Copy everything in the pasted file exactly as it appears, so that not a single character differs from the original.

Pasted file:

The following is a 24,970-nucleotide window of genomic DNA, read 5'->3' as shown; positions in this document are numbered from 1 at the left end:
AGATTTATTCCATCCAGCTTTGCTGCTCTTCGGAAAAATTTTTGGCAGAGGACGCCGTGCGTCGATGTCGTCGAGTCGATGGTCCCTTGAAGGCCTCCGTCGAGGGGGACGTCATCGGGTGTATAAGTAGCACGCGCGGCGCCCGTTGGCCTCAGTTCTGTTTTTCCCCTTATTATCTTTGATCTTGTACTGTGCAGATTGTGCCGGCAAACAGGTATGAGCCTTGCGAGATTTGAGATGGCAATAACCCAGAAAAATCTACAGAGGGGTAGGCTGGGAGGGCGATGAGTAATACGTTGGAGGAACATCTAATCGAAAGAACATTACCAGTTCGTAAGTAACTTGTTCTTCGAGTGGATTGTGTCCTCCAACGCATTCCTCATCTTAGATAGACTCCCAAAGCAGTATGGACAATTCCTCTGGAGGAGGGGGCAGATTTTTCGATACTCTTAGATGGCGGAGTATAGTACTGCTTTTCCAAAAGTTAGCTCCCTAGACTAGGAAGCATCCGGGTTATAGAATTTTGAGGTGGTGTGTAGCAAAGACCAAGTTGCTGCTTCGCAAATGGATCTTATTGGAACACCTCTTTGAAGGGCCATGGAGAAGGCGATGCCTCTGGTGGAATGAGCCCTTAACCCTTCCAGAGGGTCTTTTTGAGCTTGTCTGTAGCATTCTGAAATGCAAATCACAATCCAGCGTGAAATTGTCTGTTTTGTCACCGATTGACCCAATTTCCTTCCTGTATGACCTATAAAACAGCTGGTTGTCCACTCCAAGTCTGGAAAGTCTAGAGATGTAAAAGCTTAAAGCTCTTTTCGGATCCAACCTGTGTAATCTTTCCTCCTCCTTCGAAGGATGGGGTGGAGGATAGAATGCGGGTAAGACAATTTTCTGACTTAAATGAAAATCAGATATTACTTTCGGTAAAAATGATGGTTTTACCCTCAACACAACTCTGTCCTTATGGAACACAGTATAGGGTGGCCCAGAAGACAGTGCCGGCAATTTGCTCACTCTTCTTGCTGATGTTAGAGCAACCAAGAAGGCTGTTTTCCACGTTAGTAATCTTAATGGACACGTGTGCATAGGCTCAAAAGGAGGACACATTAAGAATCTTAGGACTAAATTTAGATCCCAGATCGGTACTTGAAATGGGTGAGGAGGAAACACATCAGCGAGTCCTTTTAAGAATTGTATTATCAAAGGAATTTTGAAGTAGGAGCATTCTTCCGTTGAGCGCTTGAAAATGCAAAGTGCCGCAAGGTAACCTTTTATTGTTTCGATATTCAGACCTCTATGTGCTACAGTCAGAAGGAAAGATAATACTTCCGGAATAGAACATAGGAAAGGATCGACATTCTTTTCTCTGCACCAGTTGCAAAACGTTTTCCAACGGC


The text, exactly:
The following is a 24,970-nucleotide window of genomic DNA, read 5'->3' as shown; positions in this document are numbered from 1 at the left end:
AGATTTATTCCATCCAGCTTTGCTGCTCTTCGGAAAAATTTTTGGCAGAGGACGCCGTGCGTCGATGTCGTCGAGTCGATGGTCCCTTGAAGGCCTCCGTCGAGGGGGACGTCATCGGGTGTATAAGTAGCACGCGCGGCGCCCGTTGGCCTCAGTTCTGTTTTTCCCCTTATTATCTTTGATCTTGTACTGTGCAGATTGTGCCGGCAAACAGGTATGAGCCTTGCGAGATTTGAGATGGCAATAACCCAGAAAAATCTACAGAGGGGTAGGCTGGGAGGGCGATGAGTAATACGTTGGAGGAACATCTAATCGAAAGAACATTACCAGTTCGTAAGTAACTTGTTCTTCGAGTGGATTGTGTCCTCCAACGCATTCCTCATCTTAGATAGACTCCCAAAGCAGTATGGACAATTCCTCTGGAGGAGGGGGCAGATTTTTCGATACTCTTAGATGGCGGAGTATAGTACTGCTTTTCCAAAAGTTAGCTCCCTAGACTAGGAAGCATCCGGGTTATAGAATTTTGAGGTGGTGTGTAGCAAAGACCAAGTTGCTGCTTCGCAAATGGATCTTATTGGAACACCTCTTTGAAGGGCCATGGAGAAGGCGATGCCTCTGGTGGAATGAGCCCTTAACCCTTCCAGAGGGTCTTTTTGAGCTTGTCTGTAGCATTCTGAAATGCAAATCACAATCCAGCGTGAAATTGTCTGTTTTGTCACCGATTGACCCAATTTCCTTCCTGTATGACCTATAAAACAGCTGGTTGTCCACTCCAAGTCTGGAAAGTCTAGAGATGTAAAAGCTTAAAGCTCTTTTCGGATCCAACCTGTGTAATCTTTCCTCCTCCTTCGAAGGATGGGGTGGAGGATAGAATGCGGGTAAGACAATTTTCTGACTTAAATGAAAATCAGATATTACTTTCGGTAAAAATGATGGTTTTACCCTCAACACAACTCTGTCCTTATGGAACACAGTATAGGGTGGCCCAGAAGACAGTGCCGGCAATTTGCTCACTCTTCTTGCTGATGTTAGAGCAACCAAGAAGGCTGTTTTCCACGTTAGTAATCTTAATGGACACGTGTGCATAGGCTCAAAAGGAGGACACATTAAGAATCTTAGGACTAAATTTAGATCCCAGATCGGTACTTGAAATGGGTGAGGAGGAAACACATCAGCGAGTCCTTTTAAGAATTGTATTATCAAAGGAATTTTGAAGTAGGAGCATTCTTCCGTTGAGCGCTTGAAAATGCAAAGTGCCGCAAGGTAACCTTTTATTGTTTCGATATTCAGACCTCTATGTGCTACAGTCAGAAGGAAAGATAATACTTCCGGAATAGAACATAGGAAAGGATCGACATTCTTTTCTCTGCACCAGTTGCAAAACGTTTTCCAACGGC